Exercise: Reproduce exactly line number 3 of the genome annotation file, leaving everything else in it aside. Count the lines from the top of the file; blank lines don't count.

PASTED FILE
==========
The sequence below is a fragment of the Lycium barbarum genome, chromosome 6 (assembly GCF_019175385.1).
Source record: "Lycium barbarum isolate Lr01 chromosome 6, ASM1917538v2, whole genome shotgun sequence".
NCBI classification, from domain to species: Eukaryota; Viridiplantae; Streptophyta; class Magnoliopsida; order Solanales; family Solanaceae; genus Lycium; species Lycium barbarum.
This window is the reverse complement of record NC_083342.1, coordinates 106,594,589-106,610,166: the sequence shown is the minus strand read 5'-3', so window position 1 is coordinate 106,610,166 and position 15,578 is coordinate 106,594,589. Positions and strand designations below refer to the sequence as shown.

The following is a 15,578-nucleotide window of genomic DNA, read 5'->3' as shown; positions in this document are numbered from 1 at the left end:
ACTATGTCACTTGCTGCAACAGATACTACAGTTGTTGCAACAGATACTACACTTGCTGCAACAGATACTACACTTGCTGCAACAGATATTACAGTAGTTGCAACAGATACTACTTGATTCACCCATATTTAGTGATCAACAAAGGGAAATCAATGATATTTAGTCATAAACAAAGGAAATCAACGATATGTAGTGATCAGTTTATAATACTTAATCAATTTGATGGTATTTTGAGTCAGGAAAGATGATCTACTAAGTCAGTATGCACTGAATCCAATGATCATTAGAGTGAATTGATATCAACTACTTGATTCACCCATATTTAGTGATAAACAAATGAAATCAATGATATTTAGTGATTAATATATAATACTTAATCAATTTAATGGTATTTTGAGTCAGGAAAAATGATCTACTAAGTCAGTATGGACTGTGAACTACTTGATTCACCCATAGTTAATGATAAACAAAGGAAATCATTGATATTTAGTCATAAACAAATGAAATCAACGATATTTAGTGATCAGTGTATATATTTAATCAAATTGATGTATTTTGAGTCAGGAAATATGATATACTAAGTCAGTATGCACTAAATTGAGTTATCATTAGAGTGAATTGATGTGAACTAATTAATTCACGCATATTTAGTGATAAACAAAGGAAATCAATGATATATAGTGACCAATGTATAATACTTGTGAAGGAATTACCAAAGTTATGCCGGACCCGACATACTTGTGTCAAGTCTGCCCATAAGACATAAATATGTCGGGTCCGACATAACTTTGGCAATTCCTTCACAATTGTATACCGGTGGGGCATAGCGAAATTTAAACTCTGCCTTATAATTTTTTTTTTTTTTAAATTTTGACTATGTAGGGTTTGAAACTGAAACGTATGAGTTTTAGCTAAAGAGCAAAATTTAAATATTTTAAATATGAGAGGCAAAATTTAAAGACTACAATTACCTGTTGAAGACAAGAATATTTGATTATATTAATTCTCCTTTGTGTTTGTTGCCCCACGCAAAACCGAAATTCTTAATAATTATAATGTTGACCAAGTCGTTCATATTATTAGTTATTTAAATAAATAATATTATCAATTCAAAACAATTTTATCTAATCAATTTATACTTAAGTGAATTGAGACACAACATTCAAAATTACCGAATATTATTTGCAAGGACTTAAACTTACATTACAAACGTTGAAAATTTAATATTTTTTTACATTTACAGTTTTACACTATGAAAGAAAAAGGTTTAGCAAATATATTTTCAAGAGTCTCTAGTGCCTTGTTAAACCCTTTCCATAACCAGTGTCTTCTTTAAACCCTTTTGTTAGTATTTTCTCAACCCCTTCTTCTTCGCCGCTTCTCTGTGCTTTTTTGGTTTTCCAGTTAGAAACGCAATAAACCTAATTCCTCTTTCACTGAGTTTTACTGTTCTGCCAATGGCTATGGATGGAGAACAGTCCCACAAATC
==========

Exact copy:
NCBI classification, from domain to species: Eukaryota; Viridiplantae; Streptophyta; class Magnoliopsida; order Solanales; family Solanaceae; genus Lycium; species Lycium barbarum.